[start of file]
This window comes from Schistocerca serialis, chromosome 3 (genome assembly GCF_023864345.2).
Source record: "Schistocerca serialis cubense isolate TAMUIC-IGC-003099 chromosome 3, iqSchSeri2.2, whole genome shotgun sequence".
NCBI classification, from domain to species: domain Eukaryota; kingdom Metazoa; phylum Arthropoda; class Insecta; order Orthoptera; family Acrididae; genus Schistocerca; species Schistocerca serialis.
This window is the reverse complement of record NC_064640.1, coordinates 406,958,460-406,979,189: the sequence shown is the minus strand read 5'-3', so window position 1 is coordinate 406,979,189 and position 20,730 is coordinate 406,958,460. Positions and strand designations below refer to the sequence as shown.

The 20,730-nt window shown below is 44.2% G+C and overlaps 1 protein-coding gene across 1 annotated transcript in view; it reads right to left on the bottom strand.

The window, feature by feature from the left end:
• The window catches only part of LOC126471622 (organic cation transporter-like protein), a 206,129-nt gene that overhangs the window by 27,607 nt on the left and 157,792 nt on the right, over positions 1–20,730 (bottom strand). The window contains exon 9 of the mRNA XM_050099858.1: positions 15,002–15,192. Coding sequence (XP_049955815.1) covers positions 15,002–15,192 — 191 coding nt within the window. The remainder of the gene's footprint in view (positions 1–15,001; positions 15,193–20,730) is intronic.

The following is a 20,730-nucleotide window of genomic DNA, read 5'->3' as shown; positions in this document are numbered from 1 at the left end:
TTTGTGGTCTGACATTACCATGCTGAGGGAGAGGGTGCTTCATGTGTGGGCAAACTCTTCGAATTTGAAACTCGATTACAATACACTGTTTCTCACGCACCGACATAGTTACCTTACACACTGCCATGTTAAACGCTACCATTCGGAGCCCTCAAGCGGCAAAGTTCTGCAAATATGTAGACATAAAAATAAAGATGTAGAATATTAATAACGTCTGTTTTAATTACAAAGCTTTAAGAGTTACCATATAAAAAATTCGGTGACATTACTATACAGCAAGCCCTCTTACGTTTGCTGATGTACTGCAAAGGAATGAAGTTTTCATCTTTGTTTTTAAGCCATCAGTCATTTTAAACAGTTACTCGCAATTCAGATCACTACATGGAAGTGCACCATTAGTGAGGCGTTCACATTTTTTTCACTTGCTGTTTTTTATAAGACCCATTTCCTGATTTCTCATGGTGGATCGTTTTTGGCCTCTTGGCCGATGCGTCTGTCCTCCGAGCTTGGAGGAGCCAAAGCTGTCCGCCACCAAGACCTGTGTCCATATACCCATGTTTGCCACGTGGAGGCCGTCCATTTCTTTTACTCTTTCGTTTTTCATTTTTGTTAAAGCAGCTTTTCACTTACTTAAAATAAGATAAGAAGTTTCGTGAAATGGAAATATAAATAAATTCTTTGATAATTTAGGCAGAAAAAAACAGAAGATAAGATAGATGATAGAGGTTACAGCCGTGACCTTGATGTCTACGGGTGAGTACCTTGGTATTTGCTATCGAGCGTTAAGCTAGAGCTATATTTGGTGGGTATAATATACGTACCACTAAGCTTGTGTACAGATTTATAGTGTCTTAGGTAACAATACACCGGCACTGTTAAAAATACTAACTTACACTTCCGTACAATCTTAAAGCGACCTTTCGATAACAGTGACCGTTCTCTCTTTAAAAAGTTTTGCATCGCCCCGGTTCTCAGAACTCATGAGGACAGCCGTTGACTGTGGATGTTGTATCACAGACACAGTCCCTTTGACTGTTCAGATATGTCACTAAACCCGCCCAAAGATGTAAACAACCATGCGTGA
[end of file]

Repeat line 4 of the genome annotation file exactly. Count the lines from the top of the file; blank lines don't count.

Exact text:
This window is the reverse complement of record NC_064640.1, coordinates 406,958,460-406,979,189: the sequence shown is the minus strand read 5'-3', so window position 1 is coordinate 406,979,189 and position 20,730 is coordinate 406,958,460. Positions and strand designations below refer to the sequence as shown.